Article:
In modern judicial theory and practice, the vengeance, punishment and treatment are virtually separated from the victims to an abstract principle, the "people" or the "state" embodied in the judge and jury and the prison authorities' they seek to provide institutional care for the guilty person, make him feel penitent and eventually emerge reformed. Meanwhile, the victims, the families, the media and political activist seek to shift the focus on to the need for vengeance and punishment. That shift works for what may be called "normal" criminals, who are mostly seen as products of their environment, and who can be reformed now that they are brought into the justice system: their justice will be to become useful, moral citizens eventually. The shift in focus also is painful for the victims and their families because all the resources of the government are given to the care and treatment of the guilty parties, while those they have raped, robbed, wounded or otherwise hurt are left to fend for themselves. Some systems of restorative justice do attempt to make the criminal apologize to and then repay some compensation to the victims, although many victims do not wish to confront the perpetrators or have to help them in their rehabilitation, especially in cases of rape. What is seen as justice for the guilty party is seen as a reliving of the original trauma by the victims.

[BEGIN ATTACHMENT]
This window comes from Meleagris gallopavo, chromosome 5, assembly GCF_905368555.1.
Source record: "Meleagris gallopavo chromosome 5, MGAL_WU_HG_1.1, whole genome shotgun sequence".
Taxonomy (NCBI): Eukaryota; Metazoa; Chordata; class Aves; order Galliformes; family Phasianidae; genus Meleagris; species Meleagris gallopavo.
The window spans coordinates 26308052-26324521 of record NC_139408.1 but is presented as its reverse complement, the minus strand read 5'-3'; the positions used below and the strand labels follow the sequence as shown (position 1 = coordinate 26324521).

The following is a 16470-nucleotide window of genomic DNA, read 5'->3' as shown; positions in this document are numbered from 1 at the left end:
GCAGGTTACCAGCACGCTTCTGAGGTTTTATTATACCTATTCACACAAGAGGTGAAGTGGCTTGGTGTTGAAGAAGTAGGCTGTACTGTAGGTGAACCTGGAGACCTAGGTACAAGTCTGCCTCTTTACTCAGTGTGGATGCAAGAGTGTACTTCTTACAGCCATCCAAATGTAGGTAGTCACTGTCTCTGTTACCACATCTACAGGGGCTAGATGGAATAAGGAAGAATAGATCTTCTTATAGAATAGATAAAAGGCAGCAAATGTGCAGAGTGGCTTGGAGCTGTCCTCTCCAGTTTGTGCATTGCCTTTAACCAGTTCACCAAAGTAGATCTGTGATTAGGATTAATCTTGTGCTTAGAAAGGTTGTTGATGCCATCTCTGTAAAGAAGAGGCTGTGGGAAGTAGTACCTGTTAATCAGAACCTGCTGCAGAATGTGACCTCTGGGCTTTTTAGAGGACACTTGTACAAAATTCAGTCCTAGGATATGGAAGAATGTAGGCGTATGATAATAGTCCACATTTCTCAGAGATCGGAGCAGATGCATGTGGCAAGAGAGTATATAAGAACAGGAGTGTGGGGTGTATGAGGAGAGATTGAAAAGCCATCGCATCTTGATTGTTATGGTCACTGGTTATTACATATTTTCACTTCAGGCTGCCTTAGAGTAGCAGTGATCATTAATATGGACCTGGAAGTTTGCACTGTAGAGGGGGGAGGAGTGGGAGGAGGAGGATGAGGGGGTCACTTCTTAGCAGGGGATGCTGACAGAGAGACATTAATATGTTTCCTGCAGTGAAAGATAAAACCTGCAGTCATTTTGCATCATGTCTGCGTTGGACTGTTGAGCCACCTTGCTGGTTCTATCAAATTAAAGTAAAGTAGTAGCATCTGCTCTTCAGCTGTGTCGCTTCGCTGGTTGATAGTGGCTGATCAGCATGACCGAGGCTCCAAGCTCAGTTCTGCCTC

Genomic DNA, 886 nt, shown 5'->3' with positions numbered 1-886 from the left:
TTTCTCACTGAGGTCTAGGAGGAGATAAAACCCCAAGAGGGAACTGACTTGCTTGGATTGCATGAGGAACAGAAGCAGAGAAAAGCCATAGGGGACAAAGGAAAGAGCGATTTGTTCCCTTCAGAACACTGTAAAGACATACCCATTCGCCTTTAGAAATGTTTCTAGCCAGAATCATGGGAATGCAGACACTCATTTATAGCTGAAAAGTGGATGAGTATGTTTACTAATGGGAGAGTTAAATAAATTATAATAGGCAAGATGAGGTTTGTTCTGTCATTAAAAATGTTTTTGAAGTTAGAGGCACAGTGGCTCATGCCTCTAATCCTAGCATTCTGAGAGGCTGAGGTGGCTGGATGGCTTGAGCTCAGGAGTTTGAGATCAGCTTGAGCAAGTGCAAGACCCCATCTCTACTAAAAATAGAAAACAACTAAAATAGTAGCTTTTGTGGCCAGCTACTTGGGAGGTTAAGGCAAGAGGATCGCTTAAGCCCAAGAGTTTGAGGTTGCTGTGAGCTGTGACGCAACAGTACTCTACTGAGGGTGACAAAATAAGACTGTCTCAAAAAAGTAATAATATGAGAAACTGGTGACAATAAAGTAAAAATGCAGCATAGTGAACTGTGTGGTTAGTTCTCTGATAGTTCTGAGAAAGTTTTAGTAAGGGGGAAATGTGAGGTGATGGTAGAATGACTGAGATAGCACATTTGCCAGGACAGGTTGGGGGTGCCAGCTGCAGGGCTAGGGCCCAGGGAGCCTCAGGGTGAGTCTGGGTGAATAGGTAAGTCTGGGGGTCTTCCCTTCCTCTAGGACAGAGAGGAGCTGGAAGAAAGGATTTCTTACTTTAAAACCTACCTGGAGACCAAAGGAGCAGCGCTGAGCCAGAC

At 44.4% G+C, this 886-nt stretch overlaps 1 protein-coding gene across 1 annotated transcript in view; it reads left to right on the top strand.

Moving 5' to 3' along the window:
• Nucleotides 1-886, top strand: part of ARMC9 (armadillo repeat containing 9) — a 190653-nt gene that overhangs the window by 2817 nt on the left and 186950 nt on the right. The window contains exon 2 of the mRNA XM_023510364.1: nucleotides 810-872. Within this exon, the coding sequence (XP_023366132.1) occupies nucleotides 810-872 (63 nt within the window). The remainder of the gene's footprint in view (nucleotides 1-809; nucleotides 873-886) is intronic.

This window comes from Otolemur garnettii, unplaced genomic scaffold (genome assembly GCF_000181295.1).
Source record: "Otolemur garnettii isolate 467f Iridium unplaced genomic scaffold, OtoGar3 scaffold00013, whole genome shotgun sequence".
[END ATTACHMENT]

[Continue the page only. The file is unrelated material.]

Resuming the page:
The mass killer, as distinct from the serial murderer who may be a professional criminal who engages in a series of armed actions or hires himself out as an executioner, poses a different kind of a problem. Like a suicide terrorist, the deranged killer does not repeat his performance or is he expected to; in fact, it is very rare for him to be caught, and the fact that one in Norway and now two in America, have to face trial is most unusual. The survival and capture of a mass slayer also poses special difficult questions about to treat him in relation to the survivers.